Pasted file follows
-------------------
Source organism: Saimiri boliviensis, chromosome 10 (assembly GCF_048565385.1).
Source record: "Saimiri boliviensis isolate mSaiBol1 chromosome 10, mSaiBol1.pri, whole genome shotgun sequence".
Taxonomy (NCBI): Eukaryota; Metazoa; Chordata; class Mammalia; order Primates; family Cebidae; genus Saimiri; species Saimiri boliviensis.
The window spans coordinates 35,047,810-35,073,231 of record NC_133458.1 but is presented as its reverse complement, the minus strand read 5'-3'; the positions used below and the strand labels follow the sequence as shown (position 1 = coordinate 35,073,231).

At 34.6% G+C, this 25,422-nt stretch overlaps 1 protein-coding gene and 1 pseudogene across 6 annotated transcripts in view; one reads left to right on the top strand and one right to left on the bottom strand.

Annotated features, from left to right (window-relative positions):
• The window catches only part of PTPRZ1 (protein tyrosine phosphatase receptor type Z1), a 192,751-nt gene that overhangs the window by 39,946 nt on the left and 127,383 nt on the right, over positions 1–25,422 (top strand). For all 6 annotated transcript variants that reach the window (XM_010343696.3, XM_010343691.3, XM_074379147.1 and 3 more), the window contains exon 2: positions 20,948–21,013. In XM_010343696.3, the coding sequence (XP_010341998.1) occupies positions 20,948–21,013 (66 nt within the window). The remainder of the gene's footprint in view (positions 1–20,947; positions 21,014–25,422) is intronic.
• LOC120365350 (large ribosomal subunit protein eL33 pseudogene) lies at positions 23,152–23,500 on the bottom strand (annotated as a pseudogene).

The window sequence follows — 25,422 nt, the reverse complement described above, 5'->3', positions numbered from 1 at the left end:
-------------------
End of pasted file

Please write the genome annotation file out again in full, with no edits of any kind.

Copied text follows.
Source organism: Saimiri boliviensis, chromosome 10 (assembly GCF_048565385.1).
Source record: "Saimiri boliviensis isolate mSaiBol1 chromosome 10, mSaiBol1.pri, whole genome shotgun sequence".
Taxonomy (NCBI): Eukaryota; Metazoa; Chordata; class Mammalia; order Primates; family Cebidae; genus Saimiri; species Saimiri boliviensis.
The window spans coordinates 35,047,810-35,073,231 of record NC_133458.1 but is presented as its reverse complement, the minus strand read 5'-3'; the positions used below and the strand labels follow the sequence as shown (position 1 = coordinate 35,073,231).

At 34.6% G+C, this 25,422-nt stretch overlaps 1 protein-coding gene and 1 pseudogene across 6 annotated transcripts in view; one reads left to right on the top strand and one right to left on the bottom strand.

Annotated features, from left to right (window-relative positions):
• The window catches only part of PTPRZ1 (protein tyrosine phosphatase receptor type Z1), a 192,751-nt gene that overhangs the window by 39,946 nt on the left and 127,383 nt on the right, over positions 1–25,422 (top strand). For all 6 annotated transcript variants that reach the window (XM_010343696.3, XM_010343691.3, XM_074379147.1 and 3 more), the window contains exon 2: positions 20,948–21,013. In XM_010343696.3, the coding sequence (XP_010341998.1) occupies positions 20,948–21,013 (66 nt within the window). The remainder of the gene's footprint in view (positions 1–20,947; positions 21,014–25,422) is intronic.
• LOC120365350 (large ribosomal subunit protein eL33 pseudogene) lies at positions 23,152–23,500 on the bottom strand (annotated as a pseudogene).

The window sequence follows — 25,422 nt, the reverse complement described above, 5'->3', positions numbered from 1 at the left end: